Why do so many of us have neck pain and tension? Dr Yogi, aka Andrew McGonigle, explains all and shares and seven tips to relieve it.
Neck tension has become very common in modern day life and can have a big impact on our energy levels, mental clarity and general wellbeing.
Let’s start by quickly looking at the anatomy of the neck:
- The cervical spine is made up of 7 vertebrae that lie between the base of the skull and the top of the ribcage.
- The cervical spine is the area of the spinal column that has the greatest range of movement.
- This naturally makes it also the least stable part of the spine.
- This area relies on ligaments and muscles for stability.
- The top two vertebrae are the only adjacent vertebrae in the spinal column not to have an intervertebral disc between them.
Here are some of the common causes of neck tension:
- A lack of mobility in the upper back (thoracic spine), shoulder joint and shoulder girdle can cause the neck to overcompensate and lead to strain.
- Clenching our jaw when we are stressed or grinding our teeth at night can lead to jaw tension which in turn leads to neck tension.
- Holding the head in a forward position (commonly referred to as “text neck”) increases the force that the weight of the head puts on the cervical spine and can lead to hyper-tonicity of the neck muscles to hold the head in that position.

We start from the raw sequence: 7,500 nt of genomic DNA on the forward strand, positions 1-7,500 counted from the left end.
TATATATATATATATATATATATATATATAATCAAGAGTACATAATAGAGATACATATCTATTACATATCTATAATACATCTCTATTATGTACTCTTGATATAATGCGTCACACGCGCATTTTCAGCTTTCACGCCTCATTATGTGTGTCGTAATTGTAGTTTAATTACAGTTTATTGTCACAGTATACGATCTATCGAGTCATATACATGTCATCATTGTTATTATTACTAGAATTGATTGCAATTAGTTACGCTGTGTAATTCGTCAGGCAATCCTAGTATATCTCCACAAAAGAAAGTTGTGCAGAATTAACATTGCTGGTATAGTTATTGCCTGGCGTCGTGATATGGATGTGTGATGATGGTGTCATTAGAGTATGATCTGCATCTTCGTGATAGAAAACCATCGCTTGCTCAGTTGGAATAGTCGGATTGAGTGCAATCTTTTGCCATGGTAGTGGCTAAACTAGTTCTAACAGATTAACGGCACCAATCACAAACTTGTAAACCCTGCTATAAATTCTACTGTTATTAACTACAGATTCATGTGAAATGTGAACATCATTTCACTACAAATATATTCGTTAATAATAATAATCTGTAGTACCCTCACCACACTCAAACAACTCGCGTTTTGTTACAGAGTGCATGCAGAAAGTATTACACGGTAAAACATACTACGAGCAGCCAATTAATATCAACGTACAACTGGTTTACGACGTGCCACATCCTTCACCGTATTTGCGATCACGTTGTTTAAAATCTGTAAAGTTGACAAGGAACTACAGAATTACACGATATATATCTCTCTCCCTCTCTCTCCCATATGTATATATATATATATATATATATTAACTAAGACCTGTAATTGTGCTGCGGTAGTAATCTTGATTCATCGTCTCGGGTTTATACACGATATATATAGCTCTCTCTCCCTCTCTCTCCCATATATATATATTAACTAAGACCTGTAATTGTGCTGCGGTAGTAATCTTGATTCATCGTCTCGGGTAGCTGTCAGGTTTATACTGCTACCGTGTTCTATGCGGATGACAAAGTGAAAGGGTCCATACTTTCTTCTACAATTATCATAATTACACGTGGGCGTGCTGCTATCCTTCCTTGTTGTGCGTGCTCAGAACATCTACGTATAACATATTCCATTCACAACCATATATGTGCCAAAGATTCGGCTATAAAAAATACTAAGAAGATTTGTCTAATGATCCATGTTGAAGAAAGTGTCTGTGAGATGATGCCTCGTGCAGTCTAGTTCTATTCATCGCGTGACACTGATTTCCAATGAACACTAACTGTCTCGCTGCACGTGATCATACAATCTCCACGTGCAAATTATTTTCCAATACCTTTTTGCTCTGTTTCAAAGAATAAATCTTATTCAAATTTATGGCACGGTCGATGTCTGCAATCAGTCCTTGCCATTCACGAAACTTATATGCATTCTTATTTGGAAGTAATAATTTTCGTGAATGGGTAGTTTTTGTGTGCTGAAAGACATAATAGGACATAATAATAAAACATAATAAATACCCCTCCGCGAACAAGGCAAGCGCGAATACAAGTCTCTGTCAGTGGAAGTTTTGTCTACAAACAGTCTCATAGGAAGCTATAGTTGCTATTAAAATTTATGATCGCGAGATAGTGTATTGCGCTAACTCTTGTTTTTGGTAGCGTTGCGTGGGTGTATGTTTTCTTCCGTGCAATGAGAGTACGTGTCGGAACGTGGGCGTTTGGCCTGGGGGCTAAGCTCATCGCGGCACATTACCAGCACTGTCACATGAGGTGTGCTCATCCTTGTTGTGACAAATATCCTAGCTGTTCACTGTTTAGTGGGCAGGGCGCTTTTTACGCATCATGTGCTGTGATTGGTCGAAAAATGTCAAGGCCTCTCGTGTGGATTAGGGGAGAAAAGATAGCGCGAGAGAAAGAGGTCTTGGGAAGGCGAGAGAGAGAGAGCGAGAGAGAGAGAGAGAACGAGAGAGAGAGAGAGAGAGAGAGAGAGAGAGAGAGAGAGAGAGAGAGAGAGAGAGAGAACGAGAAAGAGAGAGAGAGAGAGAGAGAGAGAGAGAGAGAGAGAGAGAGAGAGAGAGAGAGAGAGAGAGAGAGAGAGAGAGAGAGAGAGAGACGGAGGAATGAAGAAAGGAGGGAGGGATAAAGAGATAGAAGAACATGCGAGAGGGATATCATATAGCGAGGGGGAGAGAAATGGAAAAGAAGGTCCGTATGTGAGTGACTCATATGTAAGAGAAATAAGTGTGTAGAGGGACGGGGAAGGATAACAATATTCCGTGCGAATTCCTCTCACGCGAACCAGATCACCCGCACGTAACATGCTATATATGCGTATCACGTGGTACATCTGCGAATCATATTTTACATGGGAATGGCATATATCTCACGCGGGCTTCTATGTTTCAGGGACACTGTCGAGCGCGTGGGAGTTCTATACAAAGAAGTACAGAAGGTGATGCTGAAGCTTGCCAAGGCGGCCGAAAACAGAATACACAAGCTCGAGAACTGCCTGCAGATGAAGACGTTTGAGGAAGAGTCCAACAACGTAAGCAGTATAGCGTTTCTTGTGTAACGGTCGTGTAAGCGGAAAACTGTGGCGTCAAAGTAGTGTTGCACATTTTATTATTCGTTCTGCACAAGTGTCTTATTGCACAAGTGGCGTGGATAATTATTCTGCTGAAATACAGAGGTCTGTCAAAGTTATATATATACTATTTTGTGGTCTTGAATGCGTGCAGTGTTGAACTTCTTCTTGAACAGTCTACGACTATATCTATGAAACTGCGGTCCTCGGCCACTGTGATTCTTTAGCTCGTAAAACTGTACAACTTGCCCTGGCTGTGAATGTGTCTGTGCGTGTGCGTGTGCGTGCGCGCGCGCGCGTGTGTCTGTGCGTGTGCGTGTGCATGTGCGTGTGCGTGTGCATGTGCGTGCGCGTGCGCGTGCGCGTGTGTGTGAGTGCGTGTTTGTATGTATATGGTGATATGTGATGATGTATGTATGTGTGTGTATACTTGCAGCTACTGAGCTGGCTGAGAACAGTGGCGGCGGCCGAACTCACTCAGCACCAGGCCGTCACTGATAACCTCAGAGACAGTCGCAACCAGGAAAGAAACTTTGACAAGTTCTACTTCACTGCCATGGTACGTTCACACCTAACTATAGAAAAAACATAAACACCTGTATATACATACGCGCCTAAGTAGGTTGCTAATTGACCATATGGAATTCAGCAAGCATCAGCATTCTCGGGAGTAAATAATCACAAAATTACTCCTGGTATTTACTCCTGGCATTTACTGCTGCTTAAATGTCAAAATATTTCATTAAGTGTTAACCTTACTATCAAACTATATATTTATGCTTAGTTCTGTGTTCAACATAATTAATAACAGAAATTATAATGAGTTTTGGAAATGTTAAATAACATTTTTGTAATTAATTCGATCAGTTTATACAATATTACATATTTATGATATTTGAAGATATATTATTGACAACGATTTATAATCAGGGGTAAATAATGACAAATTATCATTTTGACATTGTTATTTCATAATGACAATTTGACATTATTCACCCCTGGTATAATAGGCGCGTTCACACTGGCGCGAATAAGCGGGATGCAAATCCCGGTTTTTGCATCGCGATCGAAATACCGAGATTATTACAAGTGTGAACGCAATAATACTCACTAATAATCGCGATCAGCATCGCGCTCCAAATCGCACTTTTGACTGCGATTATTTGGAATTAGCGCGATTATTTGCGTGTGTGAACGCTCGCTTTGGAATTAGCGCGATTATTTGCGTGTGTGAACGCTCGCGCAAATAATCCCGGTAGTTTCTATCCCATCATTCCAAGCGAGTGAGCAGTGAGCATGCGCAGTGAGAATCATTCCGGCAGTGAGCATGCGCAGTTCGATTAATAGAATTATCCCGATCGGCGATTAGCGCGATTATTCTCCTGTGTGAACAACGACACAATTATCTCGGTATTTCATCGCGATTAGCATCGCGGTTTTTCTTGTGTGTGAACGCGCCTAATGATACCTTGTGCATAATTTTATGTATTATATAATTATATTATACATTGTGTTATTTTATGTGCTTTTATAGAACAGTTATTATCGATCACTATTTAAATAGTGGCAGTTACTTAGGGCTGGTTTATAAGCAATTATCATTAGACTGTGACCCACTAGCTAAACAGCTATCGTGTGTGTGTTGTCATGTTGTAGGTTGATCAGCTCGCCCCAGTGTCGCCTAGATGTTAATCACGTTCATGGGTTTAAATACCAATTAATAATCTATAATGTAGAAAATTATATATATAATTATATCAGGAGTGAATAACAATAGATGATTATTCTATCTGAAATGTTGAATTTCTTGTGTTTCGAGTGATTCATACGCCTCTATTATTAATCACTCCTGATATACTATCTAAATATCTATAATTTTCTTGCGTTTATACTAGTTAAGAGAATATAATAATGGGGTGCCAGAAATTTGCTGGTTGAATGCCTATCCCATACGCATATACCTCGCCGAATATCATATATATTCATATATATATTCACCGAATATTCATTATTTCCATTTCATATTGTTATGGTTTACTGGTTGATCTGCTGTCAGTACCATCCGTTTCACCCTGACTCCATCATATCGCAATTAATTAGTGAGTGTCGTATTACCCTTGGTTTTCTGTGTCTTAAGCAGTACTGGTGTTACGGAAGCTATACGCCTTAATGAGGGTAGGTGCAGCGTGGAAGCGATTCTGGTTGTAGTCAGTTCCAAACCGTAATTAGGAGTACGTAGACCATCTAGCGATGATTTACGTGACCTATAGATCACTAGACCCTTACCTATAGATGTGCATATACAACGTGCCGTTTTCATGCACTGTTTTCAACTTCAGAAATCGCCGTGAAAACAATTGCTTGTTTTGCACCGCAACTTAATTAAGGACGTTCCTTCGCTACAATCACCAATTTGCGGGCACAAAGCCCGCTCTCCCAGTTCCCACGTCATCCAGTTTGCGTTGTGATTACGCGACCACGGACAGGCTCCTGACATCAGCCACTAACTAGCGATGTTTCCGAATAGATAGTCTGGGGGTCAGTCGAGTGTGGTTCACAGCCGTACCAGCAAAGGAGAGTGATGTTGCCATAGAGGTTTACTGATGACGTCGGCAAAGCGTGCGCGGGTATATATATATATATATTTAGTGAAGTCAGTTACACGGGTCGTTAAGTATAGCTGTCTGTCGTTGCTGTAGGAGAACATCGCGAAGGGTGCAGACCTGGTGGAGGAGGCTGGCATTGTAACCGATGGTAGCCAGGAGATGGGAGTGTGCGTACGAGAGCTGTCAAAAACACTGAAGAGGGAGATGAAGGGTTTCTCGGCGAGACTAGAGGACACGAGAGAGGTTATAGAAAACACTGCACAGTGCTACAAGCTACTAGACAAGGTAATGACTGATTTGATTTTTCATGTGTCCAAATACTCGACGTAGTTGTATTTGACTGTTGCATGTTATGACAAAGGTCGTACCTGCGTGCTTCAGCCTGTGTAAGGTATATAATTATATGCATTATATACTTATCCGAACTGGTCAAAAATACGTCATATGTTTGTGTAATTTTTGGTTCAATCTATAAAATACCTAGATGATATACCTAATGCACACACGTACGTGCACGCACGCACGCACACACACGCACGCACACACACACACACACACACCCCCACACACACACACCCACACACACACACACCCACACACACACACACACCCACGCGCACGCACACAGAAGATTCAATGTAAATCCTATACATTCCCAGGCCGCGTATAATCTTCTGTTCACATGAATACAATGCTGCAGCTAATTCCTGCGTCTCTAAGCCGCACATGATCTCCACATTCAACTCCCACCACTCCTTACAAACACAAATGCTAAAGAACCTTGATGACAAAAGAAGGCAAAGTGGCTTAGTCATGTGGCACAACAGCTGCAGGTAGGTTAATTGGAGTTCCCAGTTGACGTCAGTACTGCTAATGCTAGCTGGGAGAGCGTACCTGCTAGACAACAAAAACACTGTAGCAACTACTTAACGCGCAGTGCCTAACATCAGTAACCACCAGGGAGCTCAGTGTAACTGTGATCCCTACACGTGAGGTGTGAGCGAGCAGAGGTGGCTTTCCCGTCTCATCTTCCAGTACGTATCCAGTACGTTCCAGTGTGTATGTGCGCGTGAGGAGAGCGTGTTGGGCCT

- Not regularly moving the cervical spine in its full range of controlled movement can weaken the neck musculature which the nervous system responds to by creating hyper-tonicity in order to make the area more stable.
- Bearing too much weight on the head during Headstand can cause wear and tear to the top two cervical vertebrae.
- Not maintaining the natural curve of the neck during. Shoulderstand can strain the posterior longitudinal ligament leading to instability.
- Psychologically we “carry the weight of the world on our shoulders” and tense our shoulders when we are stressed.
Here are my top tips for tackling neck tension:
- Focus on increasing the full range of controlled movement of your thoracic spine, shoulder joint and shoulder girdle as part of your daily yoga practice
- Start to notice when you are clenching your jaw on and off the mat and massage this area each morning to release tension
- Become aware of your head position on and off the mat and become accustomed to correcting the alignment
- Regularly move your neck through its full range of movement in a controlled way to increase mobility and reduce hyper-tonicity
- During Shoulderstand maintain the natural curve of your neck by gently keeping your chin lifted or better still practice with your shoulders supported on a yoga blanket
- During Headstand avoid putting too much weight on the head particularly when transitioning in and out of the asana
- Avoid dropping your head back during your practice but maintain the length of your neck as you extend your neck in a controlled way
In my latest class for Movement For Modern Life we focus on increasing the mobility of the thoracic and cervical spine. As part of a regular practice this will serve to reduce neck tension and improve overall wellbeing.
This post was written by Andrew McGonigle, a yoga teacher, massage therapist and anatomy teacher with a background in western medicine. Based in London, Andrew has been practicing yoga and meditation for 10 years and teaching since 2009. Teaching exclusively at triyoga, Andrew’s classes are open to all levels and encourage students to develop awareness of patterns of tension in their bodies with a goal to release stress. Andrew teaches anatomy and physiology on many different Yoga Teacher Training courses in London and internationally. Find Dr. Yogi on Facebook.